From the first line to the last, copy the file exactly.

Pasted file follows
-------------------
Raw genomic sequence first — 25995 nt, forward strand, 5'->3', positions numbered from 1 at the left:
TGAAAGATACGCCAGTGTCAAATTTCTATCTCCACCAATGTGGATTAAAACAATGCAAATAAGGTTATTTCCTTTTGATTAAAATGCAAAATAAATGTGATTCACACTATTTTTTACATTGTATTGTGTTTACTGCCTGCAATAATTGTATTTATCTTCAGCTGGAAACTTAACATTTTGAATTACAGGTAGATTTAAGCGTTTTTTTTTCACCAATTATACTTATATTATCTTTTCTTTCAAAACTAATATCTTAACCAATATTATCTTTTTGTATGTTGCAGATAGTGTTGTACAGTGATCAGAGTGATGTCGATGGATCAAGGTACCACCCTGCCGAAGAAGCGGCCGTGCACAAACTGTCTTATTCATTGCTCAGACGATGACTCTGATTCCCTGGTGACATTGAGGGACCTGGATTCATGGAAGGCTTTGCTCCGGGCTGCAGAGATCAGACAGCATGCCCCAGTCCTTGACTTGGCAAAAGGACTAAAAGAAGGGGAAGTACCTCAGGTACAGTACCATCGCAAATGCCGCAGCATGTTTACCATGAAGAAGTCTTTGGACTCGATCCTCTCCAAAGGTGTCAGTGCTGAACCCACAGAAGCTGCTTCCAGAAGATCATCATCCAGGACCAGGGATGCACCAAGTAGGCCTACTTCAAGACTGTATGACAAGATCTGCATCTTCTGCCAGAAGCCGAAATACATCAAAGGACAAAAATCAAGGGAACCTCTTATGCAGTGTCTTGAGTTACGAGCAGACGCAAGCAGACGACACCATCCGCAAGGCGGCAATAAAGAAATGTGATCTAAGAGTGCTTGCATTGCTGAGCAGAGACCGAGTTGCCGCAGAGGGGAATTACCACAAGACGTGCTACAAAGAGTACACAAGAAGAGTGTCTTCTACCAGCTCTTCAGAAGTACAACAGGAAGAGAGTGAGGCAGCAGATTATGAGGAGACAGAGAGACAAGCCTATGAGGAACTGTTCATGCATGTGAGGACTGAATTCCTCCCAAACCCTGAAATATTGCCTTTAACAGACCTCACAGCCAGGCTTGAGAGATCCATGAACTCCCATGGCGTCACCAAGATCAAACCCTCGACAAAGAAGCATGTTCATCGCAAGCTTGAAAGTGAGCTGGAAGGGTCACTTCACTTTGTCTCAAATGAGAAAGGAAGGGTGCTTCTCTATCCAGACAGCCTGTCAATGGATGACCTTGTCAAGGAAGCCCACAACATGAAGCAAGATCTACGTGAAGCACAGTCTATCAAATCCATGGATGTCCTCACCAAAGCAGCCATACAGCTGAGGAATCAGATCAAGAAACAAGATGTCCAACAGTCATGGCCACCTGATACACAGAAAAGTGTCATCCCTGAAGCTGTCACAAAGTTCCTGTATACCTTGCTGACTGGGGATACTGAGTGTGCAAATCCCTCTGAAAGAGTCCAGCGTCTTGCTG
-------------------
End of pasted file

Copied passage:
Raw genomic sequence first — 25995 nt, forward strand, 5'->3', positions numbered from 1 at the left:
TGAAAGATACGCCAGTGTCAAATTTCTATCTCCACCAATGTGGATTAAAACAATGCAAATAAGGTTATTTCCTTTTGATTAAAATGCAAAATAAATGTGATTCACACTATTTTTTACATTGTATTGTGTTTACTGCCTGCAATAATTGTATTTATCTTCAGCTGGAAACTTAACATTTTGAATTACAGGTAGATTTAAGCGTTTTTTTTTCACCAATTATACTTATATTATCTTTTCTTTCAAAACTAATATCTTAACCAATATTATCTTTTTGTATGTTGCAGATAGTGTTGTACAGTGATCAGAGTGATGTCGATGGATCAAGGTACCACCCTGCCGAAGAAGCGGCCGTGCACAAACTGTCTTATTCATTGCTCAGACGATGACTCTGATTCCCTGGTGACATTGAGGGACCTGGATTCATGGAAGGCTTTGCTCCGGGCTGCAGAGATCAGACAGCATGCCCCAGTCCTTGACTTGGCAAAAGGACTAAAAGAAGGGGAAGTACCTCAGGTACAGTACCATCGCAAATGCCGCAGCATGTTTACCATGAAGAAGTCTTTGGACTCGATCCTCTCCAAAGGTGTCAGTGCTGAACCCACAGAAGCTGCTTCCAGAAGATCATCATCCAGGACCAGGGATGCACCAAGTAGGCCTACTTCAAGACTGTATGACAAGATCTGCATCTTCTGCCAGAAGCCGAAATACATCAAAGGACAAAAATCAAGGGAACCTCTTATGCAGTGTCTTGAGTTACGAGCAGACGCAAGCAGACGACACCATCCGCAAGGCGGCAATAAAGAAATGTGATCTAAGAGTGCTTGCATTGCTGAGCAGAGACCGAGTTGCCGCAGAGGGGAATTACCACAAGACGTGCTACAAAGAGTACACAAGAAGAGTGTCTTCTACCAGCTCTTCAGAAGTACAACAGGAAGAGAGTGAGGCAGCAGATTATGAGGAGACAGAGAGACAAGCCTATGAGGAACTGTTCATGCATGTGAGGACTGAATTCCTCCCAAACCCTGAAATATTGCCTTTAACAGACCTCACAGCCAGGCTTGAGAGATCCATGAACTCCCATGGCGTCACCAAGATCAAACCCTCGACAAAGAAGCATGTTCATCGCAAGCTTGAAAGTGAGCTGGAAGGGTCACTTCACTTTGTCTCAAATGAGAAAGGAAGGGTGCTTCTCTATCCAGACAGCCTGTCAATGGATGACCTTGTCAAGGAAGCCCACAACATGAAGCAAGATCTACGTGAAGCACAGTCTATCAAATCCATGGATGTCCTCACCAAAGCAGCCATACAGCTGAGGAATCAGATCAAGAAACAAGATGTCCAACAGTCATGGCCACCTGATACACAGAAAAGTGTCATCCCTGAAGCTGTCACAAAGTTCCTGTATACCTTGCTGACTGGGGATACTGAGTGTGCAAATCCCTCTGAAAGAGTCCAGCGTCTTGCTG